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Open AccessArticle

Continuing Conjure: African-Based Spiritual Traditions in Colson Whitehead’s The Underground Railroad and Jesmyn Ward’s Sing, Unburied, Sing

Guttman Community College, 50 West 40th St., New York, NY 10018, USA
Religions 2019, 10(7), 403; https://doi.org/10.3390/rel10070403
Received: 10 April 2019 / Revised: 20 June 2019 / Accepted: 23 June 2019 / Published: 26 June 2019
(This article belongs to the Special Issue Religions in African American Popular Culture)
In 2016 and 2017, Colson Whitehead’s The Underground Railroad and Jesmyn Ward’s Sing, Unburied, Sing both won the National Book Award for fiction, the first time that two African-American writers have won the award in consecutive years. This article argues that both novels invoke African-based spirituality in order to create literary sites of resistance both within the narrative of the respective novels, but also within American culture at large. By drawing on a tradition of authors using African-based spiritual practices, particularly Voodoo, hoodoo, conjure and rootwork, Whitehead and Ward enter and engage in a tradition of African American protest literature based on African spiritual traditions, and use these traditions variously, both as a tie to an originary African identity, but also as protection and a locus of resistance to an oppressive society. That the characters within the novels engage in African spiritual traditions as a means of locating a sense of “home” within an oppressive white world, despite the novels being set centuries apart, shows that these traditions provide a possibility for empowerment and protest and can act as a means for contemporary readers to address their own political and social concerns. View Full-Text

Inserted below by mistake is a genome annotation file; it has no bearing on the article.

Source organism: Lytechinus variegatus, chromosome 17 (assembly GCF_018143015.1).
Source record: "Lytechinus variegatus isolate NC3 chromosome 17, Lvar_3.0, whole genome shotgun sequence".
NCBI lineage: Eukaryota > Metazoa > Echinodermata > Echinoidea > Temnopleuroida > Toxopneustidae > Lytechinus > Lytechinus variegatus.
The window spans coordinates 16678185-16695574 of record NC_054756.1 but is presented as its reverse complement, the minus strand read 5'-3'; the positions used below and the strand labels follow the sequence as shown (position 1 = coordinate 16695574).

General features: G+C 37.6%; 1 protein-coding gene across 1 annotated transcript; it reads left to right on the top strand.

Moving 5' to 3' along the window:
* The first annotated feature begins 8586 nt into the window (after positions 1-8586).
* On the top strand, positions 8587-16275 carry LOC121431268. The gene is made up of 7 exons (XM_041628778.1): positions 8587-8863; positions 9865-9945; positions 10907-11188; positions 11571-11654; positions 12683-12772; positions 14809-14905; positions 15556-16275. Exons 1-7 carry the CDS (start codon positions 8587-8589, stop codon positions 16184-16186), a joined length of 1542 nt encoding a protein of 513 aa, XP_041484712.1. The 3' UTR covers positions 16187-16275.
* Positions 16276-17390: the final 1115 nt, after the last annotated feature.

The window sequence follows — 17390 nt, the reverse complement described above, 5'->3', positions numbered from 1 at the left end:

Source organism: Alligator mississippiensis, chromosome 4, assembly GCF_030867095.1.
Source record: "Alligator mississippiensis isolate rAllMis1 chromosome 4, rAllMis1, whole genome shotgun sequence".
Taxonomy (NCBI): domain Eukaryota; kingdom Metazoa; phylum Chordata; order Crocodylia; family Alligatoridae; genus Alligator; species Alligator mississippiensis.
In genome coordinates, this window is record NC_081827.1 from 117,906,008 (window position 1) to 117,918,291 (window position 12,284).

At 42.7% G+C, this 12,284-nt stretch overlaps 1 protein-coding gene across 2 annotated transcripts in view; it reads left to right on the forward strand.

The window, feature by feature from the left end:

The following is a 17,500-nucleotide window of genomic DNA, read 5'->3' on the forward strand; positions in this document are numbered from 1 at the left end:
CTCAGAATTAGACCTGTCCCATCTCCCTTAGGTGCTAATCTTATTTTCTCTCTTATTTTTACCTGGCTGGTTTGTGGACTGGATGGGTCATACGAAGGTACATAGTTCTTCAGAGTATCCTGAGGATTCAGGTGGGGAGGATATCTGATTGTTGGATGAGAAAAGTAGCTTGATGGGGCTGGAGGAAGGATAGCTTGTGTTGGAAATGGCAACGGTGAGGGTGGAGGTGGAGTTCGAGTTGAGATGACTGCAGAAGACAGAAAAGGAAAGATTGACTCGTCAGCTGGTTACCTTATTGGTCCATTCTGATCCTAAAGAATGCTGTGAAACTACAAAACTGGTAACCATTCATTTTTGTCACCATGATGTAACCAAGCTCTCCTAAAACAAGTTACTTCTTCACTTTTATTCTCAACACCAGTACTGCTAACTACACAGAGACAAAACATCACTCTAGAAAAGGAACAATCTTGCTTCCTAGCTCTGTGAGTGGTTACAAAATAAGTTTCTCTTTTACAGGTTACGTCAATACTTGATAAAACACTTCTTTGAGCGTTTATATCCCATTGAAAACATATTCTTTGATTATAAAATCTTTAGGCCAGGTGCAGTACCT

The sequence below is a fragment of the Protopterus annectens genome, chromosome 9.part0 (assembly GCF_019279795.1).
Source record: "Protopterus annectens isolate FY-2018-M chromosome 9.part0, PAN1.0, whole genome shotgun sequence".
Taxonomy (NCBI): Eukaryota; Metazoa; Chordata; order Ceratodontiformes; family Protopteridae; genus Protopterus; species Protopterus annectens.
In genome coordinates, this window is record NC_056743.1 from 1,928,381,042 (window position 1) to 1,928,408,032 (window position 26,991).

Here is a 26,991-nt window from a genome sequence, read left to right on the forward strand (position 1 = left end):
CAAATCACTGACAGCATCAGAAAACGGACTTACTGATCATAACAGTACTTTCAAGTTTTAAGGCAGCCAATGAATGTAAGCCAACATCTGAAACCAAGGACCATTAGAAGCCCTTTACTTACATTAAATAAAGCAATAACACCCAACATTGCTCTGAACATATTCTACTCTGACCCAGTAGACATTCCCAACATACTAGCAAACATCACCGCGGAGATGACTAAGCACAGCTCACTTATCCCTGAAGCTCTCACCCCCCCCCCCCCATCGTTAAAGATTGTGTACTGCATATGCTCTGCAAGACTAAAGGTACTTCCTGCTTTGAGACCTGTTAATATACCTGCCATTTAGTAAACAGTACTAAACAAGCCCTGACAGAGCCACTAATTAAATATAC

Keywords: voodoo; conjure; African-American literature; protest literature; African American culture; Whitehead; Ward; American literature; popular culture voodoo; conjure; African-American literature; protest literature; African American culture; Whitehead; Ward; American literature; popular culture
MDPI and ACS Style

Mellis, J. Continuing Conjure: African-Based Spiritual Traditions in Colson Whitehead’s The Underground Railroad and Jesmyn Ward’s Sing, Unburied, Sing. Religions 2019, 10, 403.

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